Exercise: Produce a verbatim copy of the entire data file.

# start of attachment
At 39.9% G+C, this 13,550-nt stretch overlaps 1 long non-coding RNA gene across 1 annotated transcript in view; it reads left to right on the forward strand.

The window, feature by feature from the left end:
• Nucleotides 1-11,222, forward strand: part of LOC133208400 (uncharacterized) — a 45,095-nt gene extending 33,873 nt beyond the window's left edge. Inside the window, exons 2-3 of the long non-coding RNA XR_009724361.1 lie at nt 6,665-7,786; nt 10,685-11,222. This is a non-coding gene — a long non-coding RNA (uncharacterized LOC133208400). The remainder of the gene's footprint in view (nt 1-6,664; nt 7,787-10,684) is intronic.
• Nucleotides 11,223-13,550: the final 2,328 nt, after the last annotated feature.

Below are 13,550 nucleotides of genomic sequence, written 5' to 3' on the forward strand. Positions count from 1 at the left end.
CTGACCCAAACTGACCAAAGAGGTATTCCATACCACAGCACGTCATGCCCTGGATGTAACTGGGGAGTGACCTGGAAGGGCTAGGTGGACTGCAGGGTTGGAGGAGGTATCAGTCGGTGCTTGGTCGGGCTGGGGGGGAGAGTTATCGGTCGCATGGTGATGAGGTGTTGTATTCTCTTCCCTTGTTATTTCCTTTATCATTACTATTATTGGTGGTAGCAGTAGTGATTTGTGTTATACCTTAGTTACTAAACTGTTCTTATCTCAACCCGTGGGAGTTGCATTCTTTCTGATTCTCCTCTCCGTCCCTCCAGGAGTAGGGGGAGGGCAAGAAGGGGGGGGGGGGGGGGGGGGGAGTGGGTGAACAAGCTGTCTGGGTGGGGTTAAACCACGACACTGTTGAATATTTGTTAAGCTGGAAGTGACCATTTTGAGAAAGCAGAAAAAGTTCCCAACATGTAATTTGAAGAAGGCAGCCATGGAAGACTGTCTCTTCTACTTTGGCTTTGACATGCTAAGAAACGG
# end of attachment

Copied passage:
At 39.9% G+C, this 13,550-nt stretch overlaps 1 long non-coding RNA gene across 1 annotated transcript in view; it reads left to right on the forward strand.

The window, feature by feature from the left end:
• Nucleotides 1-11,222, forward strand: part of LOC133208400 (uncharacterized) — a 45,095-nt gene extending 33,873 nt beyond the window's left edge. Inside the window, exons 2-3 of the long non-coding RNA XR_009724361.1 lie at nt 6,665-7,786; nt 10,685-11,222. This is a non-coding gene — a long non-coding RNA (uncharacterized LOC133208400). The remainder of the gene's footprint in view (nt 1-6,664; nt 7,787-10,684) is intronic.
• Nucleotides 11,223-13,550: the final 2,328 nt, after the last annotated feature.

Below are 13,550 nucleotides of genomic sequence, written 5' to 3' on the forward strand. Positions count from 1 at the left end.
CTGACCCAAACTGACCAAAGAGGTATTCCATACCACAGCACGTCATGCCCTGGATGTAACTGGGGAGTGACCTGGAAGGGCTAGGTGGACTGCAGGGTTGGAGGAGGTATCAGTCGGTGCTTGGTCGGGCTGGGGGGGAGAGTTATCGGTCGCATGGTGATGAGGTGTTGTATTCTCTTCCCTTGTTATTTCCTTTATCATTACTATTATTGGTGGTAGCAGTAGTGATTTGTGTTATACCTTAGTTACTAAACTGTTCTTATCTCAACCCGTGGGAGTTGCATTCTTTCTGATTCTCCTCTCCGTCCCTCCAGGAGTAGGGGGAGGGCAAGAAGGGGGGGGGGGGGGGGGGGGGAGTGGGTGAACAAGCTGTCTGGGTGGGGTTAAACCACGACACTGTTGAATATTTGTTAAGCTGGAAGTGACCATTTTGAGAAAGCAGAAAAAGTTCCCAACATGTAATTTGAAGAAGGCAGCCATGGAAGACTGTCTCTTCTACTTTGGCTTTGACATGCTAAGAAACGG